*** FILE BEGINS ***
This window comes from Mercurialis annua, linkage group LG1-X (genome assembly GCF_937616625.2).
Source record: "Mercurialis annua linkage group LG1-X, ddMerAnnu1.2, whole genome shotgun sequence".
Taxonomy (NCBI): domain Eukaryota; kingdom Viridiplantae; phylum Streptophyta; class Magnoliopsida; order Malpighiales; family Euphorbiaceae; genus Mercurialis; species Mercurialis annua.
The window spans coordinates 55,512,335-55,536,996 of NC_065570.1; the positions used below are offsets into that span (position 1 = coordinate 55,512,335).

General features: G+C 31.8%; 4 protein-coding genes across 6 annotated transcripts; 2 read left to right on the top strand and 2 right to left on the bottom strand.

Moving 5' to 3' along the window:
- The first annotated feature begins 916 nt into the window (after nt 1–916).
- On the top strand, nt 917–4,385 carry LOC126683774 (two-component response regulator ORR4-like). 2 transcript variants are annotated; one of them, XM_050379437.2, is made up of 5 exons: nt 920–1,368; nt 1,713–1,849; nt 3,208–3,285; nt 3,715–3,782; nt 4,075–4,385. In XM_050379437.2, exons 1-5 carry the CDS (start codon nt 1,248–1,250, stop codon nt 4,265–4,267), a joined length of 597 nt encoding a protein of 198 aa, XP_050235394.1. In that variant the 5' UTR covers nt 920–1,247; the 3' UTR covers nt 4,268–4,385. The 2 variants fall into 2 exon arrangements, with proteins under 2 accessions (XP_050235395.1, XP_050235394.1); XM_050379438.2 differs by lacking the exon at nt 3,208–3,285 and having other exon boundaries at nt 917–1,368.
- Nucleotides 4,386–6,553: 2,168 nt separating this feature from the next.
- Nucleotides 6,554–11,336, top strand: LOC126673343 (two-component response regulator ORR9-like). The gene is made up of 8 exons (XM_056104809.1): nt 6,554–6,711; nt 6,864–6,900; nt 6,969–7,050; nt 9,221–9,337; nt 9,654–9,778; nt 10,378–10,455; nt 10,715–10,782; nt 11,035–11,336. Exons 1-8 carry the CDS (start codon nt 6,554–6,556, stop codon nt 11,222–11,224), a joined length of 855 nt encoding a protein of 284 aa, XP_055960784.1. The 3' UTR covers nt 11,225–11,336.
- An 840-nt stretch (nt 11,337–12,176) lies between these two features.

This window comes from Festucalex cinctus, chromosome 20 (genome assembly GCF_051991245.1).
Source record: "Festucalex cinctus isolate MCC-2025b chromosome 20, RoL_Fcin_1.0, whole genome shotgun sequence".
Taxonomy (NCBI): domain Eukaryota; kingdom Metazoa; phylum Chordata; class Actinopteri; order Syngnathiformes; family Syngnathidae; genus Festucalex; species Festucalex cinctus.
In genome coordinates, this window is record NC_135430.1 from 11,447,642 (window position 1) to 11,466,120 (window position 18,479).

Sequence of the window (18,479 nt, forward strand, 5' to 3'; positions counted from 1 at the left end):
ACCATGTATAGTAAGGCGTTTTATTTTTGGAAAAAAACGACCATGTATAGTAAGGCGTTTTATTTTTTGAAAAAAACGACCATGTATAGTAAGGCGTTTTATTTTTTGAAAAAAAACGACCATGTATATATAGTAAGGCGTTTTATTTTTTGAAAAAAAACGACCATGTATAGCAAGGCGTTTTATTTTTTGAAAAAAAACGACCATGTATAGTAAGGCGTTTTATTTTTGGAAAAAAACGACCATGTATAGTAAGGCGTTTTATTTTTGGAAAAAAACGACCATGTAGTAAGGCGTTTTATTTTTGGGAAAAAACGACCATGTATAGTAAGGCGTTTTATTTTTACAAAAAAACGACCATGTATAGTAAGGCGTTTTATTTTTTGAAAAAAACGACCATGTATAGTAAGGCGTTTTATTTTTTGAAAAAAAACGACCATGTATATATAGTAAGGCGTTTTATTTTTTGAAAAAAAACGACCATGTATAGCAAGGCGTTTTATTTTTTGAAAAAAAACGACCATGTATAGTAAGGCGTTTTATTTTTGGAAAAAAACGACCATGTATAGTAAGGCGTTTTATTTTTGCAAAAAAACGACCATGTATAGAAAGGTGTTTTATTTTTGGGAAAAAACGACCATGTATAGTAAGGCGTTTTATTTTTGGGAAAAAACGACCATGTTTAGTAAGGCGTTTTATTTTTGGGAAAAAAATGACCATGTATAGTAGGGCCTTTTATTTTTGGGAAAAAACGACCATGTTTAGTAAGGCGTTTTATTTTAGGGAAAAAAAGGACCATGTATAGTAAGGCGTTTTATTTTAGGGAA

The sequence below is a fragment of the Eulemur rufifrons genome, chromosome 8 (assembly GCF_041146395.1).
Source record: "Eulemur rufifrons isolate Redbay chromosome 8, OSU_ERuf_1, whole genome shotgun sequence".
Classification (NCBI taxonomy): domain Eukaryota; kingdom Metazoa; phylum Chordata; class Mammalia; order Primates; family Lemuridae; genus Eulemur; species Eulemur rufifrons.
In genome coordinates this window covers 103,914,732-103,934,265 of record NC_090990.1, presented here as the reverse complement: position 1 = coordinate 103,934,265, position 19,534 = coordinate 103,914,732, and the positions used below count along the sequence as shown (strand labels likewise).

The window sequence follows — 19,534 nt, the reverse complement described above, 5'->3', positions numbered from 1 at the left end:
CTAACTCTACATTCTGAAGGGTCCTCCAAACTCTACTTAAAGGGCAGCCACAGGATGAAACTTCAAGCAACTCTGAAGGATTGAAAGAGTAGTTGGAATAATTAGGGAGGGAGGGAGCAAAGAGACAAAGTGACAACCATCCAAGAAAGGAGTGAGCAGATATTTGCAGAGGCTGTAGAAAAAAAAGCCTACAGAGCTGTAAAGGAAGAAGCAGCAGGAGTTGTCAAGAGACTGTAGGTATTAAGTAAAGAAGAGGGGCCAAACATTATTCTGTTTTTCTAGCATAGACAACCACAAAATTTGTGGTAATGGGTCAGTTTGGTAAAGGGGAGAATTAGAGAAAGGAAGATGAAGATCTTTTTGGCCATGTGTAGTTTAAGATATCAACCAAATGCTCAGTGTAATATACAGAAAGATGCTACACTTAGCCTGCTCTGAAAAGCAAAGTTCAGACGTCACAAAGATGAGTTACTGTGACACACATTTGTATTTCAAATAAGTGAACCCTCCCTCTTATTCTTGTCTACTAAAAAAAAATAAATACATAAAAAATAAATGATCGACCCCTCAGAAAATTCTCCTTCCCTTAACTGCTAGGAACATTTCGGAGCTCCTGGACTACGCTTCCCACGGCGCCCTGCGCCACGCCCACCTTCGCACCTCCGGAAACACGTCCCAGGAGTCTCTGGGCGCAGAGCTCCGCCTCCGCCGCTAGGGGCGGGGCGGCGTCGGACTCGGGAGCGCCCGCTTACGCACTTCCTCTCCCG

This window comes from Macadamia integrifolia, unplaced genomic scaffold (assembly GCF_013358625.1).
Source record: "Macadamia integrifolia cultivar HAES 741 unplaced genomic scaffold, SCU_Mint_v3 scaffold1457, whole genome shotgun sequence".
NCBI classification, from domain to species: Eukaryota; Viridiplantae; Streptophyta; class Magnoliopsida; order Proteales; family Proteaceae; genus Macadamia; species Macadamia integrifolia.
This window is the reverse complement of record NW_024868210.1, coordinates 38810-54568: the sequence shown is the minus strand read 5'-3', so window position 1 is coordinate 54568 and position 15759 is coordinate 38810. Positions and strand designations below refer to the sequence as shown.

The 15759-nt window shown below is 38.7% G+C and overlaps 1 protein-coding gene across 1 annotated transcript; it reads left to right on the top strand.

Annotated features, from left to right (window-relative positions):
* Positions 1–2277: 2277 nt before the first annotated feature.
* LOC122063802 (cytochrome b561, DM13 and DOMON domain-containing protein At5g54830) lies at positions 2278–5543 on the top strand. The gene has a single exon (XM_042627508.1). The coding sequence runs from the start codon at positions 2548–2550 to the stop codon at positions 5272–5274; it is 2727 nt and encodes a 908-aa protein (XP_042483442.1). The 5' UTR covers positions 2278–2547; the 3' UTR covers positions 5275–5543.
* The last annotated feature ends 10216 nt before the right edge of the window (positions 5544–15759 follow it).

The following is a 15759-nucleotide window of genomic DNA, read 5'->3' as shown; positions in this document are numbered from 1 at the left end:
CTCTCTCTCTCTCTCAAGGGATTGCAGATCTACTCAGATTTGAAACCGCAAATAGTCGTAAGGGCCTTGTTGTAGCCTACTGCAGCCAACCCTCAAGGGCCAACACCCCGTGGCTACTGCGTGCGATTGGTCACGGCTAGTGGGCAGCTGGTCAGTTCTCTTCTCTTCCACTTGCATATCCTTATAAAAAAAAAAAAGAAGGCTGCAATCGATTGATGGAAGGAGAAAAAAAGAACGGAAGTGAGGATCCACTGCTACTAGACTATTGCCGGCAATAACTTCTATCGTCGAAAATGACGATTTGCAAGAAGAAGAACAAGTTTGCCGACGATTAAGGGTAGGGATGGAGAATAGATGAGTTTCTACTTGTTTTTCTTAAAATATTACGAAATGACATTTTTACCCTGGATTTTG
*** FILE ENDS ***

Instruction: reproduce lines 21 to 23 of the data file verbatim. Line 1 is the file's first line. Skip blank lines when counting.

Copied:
In genome coordinates this window covers 103,914,732-103,934,265 of record NC_090990.1, presented here as the reverse complement: position 1 = coordinate 103,934,265, position 19,534 = coordinate 103,914,732, and the positions used below count along the sequence as shown (strand labels likewise).

The window sequence follows — 19,534 nt, the reverse complement described above, 5'->3', positions numbered from 1 at the left end:
CTAACTCTACATTCTGAAGGGTCCTCCAAACTCTACTTAAAGGGCAGCCACAGGATGAAACTTCAAGCAACTCTGAAGGATTGAAAGAGTAGTTGGAATAATTAGGGAGGGAGGGAGCAAAGAGACAAAGTGACAACCATCCAAGAAAGGAGTGAGCAGATATTTGCAGAGGCTGTAGAAAAAAAAGCCTACAGAGCTGTAAAGGAAGAAGCAGCAGGAGTTGTCAAGAGACTGTAGGTATTAAGTAAAGAAGAGGGGCCAAACATTATTCTGTTTTTCTAGCATAGACAACCACAAAATTTGTGGTAATGGGTCAGTTTGGTAAAGGGGAGAATTAGAGAAAGGAAGATGAAGATCTTTTTGGCCATGTGTAGTTTAAGATATCAACCAAATGCTCAGTGTAATATACAGAAAGATGCTACACTTAGCCTGCTCTGAAAAGCAAAGTTCAGACGTCACAAAGATGAGTTACTGTGACACACATTTGTATTTCAAATAAGTGAACCCTCCCTCTTATTCTTGTCTACTAAAAAAAAATAAATACATAAAAAATAAATGATCGACCCCTCAGAAAATTCTCCTTCCCTTAACTGCTAGGAACATTTCGGAGCTCCTGGACTACGCTTCCCACGGCGCCCTGCGCCACGCCCACCTTCGCACCTCCGGAAACACGTCCCAGGAGTCTCTGGGCGCAGAGCTCCGCCTCCGCCGCTAGGGGCGGGGCGGCGTCGGACTCGGGAGCGCCCGCTTACGCACTTCCTCTCCCG